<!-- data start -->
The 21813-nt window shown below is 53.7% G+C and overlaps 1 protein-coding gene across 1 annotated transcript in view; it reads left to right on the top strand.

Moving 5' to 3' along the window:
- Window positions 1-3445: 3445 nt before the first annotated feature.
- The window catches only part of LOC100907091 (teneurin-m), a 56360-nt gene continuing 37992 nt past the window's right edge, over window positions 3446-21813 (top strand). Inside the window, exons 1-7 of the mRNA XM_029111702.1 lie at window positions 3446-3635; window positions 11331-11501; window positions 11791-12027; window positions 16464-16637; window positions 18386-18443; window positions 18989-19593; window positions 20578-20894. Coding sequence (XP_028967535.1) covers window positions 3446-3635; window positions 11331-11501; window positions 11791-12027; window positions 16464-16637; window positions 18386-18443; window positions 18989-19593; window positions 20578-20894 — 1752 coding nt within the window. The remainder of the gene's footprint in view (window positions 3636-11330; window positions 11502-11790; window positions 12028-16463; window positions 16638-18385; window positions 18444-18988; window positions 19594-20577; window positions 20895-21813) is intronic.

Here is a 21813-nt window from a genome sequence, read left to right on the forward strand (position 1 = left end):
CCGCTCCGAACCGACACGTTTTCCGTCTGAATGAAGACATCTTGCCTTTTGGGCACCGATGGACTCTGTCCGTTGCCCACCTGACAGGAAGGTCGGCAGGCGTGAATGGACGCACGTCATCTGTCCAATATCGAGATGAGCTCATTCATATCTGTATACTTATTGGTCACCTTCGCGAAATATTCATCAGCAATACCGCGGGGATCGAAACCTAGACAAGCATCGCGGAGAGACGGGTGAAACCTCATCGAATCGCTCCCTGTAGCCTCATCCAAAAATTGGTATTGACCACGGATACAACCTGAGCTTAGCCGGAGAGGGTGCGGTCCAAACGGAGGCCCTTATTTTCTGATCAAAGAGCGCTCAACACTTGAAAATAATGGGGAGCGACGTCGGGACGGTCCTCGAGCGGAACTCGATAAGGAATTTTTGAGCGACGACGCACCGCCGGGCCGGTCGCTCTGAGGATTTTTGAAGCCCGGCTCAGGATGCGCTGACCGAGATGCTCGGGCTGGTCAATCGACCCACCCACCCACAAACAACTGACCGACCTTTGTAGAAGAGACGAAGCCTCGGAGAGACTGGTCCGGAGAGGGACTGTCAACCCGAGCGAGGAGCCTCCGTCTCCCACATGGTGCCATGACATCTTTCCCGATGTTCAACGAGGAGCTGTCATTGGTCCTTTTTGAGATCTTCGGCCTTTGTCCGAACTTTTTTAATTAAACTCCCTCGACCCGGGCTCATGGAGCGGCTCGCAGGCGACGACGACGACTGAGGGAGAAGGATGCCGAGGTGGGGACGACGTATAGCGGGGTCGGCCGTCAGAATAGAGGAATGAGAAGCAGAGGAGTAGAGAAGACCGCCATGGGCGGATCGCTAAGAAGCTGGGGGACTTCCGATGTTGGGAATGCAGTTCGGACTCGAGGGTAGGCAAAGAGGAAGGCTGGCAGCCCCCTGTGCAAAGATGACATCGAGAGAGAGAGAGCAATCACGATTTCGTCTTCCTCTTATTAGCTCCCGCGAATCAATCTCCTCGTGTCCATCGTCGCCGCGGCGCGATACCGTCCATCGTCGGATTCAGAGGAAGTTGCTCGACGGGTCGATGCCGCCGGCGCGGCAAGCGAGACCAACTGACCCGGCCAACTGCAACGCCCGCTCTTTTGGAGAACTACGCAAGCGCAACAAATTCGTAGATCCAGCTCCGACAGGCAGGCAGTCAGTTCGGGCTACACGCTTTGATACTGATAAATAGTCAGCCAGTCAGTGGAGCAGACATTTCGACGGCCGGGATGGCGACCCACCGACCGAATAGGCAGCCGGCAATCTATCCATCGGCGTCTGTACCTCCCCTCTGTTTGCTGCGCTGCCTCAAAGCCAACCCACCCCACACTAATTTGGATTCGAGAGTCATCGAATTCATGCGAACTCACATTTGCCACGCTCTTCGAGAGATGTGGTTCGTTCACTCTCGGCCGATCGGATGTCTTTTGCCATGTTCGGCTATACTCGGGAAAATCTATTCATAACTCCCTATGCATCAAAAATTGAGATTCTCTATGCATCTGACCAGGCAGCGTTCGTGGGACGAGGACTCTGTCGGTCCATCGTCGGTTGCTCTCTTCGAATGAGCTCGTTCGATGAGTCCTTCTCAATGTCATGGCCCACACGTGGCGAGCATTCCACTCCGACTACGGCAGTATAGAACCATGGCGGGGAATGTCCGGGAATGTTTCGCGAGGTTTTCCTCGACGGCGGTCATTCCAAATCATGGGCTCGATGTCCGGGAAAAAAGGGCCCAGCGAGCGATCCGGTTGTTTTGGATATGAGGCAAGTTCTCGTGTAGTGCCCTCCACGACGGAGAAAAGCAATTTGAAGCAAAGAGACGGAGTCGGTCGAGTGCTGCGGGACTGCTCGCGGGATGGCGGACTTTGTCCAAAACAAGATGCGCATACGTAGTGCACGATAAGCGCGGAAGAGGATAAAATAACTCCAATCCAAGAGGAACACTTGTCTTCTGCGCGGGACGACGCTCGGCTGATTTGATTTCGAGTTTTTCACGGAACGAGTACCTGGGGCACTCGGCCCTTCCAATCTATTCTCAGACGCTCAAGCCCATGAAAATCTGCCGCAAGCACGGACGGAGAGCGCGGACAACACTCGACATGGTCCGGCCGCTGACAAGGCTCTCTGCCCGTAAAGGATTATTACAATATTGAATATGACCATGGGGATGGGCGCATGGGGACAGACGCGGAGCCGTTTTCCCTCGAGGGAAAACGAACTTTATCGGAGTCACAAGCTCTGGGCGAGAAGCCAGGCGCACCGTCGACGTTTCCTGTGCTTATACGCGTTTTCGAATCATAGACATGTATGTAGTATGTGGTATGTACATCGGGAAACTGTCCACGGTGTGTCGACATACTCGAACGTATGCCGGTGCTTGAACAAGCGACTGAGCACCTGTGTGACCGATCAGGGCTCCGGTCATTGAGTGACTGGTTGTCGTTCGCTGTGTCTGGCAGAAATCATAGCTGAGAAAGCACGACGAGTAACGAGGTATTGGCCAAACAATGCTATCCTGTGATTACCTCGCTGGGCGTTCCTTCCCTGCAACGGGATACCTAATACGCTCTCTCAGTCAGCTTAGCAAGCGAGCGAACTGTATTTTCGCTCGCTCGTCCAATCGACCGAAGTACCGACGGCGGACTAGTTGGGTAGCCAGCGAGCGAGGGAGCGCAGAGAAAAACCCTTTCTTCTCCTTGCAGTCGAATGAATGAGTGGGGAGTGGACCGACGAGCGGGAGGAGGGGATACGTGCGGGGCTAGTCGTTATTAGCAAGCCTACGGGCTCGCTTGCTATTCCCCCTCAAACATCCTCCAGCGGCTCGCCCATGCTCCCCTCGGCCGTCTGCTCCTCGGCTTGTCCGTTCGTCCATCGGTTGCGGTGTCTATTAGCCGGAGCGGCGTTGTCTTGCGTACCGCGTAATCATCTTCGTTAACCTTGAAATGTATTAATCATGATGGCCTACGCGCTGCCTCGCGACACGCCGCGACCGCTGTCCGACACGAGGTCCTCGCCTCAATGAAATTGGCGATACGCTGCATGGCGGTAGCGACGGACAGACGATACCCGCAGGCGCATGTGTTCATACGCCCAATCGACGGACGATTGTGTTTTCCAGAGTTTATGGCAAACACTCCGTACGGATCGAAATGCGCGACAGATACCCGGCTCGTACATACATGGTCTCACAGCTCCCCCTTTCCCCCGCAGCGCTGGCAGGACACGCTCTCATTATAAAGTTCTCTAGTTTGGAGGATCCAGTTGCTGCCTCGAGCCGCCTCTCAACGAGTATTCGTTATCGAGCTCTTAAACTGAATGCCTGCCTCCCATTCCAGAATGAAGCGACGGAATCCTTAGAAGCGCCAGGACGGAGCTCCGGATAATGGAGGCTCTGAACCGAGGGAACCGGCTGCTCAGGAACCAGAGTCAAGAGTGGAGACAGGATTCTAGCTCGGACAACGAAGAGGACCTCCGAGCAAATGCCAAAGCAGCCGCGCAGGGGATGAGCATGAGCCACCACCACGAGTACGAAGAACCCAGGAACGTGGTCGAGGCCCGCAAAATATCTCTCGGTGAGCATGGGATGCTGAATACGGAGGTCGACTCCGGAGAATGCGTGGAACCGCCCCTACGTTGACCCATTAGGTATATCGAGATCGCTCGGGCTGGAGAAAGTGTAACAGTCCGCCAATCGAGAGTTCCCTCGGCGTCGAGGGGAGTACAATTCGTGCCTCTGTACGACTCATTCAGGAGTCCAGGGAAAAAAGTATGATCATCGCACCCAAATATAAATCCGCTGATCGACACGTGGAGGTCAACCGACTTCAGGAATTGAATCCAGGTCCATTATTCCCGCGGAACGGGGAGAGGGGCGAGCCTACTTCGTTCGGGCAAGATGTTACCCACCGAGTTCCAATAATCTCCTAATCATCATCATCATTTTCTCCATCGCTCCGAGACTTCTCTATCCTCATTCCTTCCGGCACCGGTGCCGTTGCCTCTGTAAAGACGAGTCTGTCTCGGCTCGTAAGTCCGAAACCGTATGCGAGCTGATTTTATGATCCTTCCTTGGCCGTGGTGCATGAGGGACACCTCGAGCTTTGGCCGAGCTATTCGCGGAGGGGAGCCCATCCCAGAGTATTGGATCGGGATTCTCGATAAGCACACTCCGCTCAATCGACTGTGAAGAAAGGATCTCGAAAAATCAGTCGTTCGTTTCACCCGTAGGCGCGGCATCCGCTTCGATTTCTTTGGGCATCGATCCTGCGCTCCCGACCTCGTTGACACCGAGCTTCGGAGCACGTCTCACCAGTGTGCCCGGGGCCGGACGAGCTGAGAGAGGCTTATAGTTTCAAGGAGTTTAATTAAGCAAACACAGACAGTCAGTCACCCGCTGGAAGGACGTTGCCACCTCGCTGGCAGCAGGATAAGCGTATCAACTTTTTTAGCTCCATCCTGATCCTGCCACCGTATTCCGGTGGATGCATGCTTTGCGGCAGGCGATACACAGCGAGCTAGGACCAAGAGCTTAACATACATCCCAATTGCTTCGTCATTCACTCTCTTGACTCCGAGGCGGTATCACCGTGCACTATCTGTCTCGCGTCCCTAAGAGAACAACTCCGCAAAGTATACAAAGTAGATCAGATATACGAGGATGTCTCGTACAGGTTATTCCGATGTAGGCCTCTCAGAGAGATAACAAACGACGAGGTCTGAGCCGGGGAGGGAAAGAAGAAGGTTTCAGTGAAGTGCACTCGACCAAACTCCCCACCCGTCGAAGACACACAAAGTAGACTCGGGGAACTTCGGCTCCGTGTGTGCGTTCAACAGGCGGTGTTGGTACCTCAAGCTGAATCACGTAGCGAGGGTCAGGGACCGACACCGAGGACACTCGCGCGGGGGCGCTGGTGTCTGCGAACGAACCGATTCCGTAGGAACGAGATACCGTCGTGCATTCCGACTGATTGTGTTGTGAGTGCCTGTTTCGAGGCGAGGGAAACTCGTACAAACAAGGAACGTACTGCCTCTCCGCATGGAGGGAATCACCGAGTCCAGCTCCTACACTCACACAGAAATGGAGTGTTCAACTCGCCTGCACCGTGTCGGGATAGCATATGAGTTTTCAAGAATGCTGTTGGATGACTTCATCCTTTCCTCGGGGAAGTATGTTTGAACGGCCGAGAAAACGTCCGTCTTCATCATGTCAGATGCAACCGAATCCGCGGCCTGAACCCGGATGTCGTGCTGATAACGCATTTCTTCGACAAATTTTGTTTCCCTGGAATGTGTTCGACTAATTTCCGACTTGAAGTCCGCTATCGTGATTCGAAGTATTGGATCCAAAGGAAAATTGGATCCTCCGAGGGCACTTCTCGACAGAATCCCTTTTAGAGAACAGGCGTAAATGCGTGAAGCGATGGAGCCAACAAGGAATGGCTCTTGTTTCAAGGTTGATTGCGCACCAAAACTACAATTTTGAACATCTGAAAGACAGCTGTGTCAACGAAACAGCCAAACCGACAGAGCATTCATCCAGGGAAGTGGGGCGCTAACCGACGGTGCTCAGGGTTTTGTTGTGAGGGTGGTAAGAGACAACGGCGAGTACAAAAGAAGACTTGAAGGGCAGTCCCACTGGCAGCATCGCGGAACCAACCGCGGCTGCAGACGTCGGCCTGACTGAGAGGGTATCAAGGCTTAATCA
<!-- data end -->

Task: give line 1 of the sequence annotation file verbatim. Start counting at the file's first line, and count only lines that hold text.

The 21813-nt window shown below is 53.7% G+C and overlaps 1 protein-coding gene across 1 annotated transcript in view; it reads left to right on the top strand.